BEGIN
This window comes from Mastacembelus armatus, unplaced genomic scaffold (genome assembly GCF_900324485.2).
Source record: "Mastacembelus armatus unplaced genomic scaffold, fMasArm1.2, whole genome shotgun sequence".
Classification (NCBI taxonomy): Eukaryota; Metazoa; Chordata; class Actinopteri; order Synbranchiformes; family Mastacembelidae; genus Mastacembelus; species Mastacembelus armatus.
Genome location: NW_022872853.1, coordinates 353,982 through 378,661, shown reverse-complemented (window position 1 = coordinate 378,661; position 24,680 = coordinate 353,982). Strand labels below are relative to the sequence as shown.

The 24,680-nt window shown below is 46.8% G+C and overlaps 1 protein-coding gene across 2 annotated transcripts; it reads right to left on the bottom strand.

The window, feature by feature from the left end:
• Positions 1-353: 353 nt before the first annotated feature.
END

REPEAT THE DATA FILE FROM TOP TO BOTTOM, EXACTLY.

This window comes from Mastacembelus armatus, unplaced genomic scaffold (genome assembly GCF_900324485.2).
Source record: "Mastacembelus armatus unplaced genomic scaffold, fMasArm1.2, whole genome shotgun sequence".
Classification (NCBI taxonomy): Eukaryota; Metazoa; Chordata; class Actinopteri; order Synbranchiformes; family Mastacembelidae; genus Mastacembelus; species Mastacembelus armatus.
Genome location: NW_022872853.1, coordinates 353,982 through 378,661, shown reverse-complemented (window position 1 = coordinate 378,661; position 24,680 = coordinate 353,982). Strand labels below are relative to the sequence as shown.

The 24,680-nt window shown below is 46.8% G+C and overlaps 1 protein-coding gene across 2 annotated transcripts; it reads right to left on the bottom strand.

The window, feature by feature from the left end:
• Positions 1-353: 353 nt before the first annotated feature.